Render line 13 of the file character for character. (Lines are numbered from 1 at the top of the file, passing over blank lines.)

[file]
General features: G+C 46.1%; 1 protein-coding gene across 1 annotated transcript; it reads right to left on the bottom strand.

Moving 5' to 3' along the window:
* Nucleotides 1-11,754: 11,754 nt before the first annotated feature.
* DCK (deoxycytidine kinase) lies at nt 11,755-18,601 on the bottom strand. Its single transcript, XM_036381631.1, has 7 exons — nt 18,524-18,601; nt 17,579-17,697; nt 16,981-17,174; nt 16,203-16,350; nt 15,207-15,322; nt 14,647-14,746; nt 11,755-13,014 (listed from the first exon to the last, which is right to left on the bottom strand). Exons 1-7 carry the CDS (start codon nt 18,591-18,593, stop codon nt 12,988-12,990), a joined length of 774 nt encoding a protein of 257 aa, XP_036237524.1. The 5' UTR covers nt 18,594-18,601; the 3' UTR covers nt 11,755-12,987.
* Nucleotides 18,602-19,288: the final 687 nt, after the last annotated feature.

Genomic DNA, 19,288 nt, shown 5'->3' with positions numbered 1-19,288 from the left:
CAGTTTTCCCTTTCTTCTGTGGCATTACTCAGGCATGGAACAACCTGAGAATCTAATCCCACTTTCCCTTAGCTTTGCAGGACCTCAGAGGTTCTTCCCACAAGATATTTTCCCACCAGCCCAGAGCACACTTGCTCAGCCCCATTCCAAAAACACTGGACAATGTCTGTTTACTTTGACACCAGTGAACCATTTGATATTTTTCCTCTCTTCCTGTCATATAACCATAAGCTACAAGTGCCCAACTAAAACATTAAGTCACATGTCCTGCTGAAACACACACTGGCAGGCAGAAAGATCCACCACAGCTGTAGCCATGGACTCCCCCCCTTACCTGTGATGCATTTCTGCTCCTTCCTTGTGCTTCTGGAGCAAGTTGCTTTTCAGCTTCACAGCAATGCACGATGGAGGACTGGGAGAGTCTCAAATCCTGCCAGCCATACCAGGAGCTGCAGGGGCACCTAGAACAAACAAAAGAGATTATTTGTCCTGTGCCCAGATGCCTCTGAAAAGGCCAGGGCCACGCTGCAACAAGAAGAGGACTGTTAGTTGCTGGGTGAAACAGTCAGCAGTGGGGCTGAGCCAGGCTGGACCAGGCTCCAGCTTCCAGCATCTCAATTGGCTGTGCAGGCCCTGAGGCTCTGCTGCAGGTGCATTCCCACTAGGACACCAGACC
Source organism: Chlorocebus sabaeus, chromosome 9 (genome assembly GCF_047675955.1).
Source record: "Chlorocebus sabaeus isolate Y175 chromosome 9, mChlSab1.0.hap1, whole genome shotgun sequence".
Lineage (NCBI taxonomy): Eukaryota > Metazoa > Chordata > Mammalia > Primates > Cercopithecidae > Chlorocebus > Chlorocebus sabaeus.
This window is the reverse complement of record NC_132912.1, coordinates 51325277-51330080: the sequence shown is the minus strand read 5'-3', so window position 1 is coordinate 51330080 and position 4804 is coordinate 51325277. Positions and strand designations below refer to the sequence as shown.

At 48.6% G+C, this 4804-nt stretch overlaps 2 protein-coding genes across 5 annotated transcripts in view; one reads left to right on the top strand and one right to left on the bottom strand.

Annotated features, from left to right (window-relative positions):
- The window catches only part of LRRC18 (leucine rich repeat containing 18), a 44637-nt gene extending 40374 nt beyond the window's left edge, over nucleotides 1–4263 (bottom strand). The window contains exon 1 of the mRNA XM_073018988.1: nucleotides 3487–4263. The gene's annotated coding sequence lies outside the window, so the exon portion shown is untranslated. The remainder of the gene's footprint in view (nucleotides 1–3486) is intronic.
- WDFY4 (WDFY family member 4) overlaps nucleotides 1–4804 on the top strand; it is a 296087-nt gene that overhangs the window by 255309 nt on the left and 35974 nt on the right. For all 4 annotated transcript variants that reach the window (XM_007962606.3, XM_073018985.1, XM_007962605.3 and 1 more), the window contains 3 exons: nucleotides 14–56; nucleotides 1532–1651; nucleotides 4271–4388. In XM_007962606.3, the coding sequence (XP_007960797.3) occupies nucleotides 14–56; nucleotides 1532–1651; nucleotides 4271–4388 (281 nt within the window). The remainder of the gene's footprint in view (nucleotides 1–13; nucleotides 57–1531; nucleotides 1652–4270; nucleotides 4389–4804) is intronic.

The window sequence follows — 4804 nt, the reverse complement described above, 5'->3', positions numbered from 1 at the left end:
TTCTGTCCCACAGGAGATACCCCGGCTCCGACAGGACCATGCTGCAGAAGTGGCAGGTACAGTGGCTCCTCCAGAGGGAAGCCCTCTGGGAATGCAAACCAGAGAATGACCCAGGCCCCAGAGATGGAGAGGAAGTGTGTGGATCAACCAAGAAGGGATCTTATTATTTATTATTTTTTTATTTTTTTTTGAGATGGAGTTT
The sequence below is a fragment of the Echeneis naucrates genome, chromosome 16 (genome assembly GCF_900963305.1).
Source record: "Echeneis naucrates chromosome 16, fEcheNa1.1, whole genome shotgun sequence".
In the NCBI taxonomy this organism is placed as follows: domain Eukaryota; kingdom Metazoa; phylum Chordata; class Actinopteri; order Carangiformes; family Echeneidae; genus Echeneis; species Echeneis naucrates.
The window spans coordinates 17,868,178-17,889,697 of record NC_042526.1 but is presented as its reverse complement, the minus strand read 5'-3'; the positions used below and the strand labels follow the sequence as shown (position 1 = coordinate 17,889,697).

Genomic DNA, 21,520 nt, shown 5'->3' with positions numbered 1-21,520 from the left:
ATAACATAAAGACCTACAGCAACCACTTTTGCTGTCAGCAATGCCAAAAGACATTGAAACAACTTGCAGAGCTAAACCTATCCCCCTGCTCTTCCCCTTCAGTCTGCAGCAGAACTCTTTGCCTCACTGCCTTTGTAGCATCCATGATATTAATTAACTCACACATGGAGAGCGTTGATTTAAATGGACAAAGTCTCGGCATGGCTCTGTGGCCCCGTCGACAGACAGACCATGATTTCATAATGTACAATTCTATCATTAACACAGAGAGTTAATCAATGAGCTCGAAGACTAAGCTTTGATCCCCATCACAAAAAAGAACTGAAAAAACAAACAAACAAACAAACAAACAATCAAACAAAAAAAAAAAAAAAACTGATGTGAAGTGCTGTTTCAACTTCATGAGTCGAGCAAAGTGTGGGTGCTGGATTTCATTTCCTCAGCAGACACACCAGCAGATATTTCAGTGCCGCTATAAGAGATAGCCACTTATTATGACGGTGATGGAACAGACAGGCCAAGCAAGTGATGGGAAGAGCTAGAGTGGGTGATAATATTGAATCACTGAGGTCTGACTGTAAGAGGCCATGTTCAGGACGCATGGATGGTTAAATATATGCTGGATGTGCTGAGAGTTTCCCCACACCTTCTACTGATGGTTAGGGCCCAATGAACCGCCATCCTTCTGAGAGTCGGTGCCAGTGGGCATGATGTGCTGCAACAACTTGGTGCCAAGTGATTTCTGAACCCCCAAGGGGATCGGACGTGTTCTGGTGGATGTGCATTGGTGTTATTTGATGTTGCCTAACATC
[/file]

Annotated features, from left to right (window-relative positions):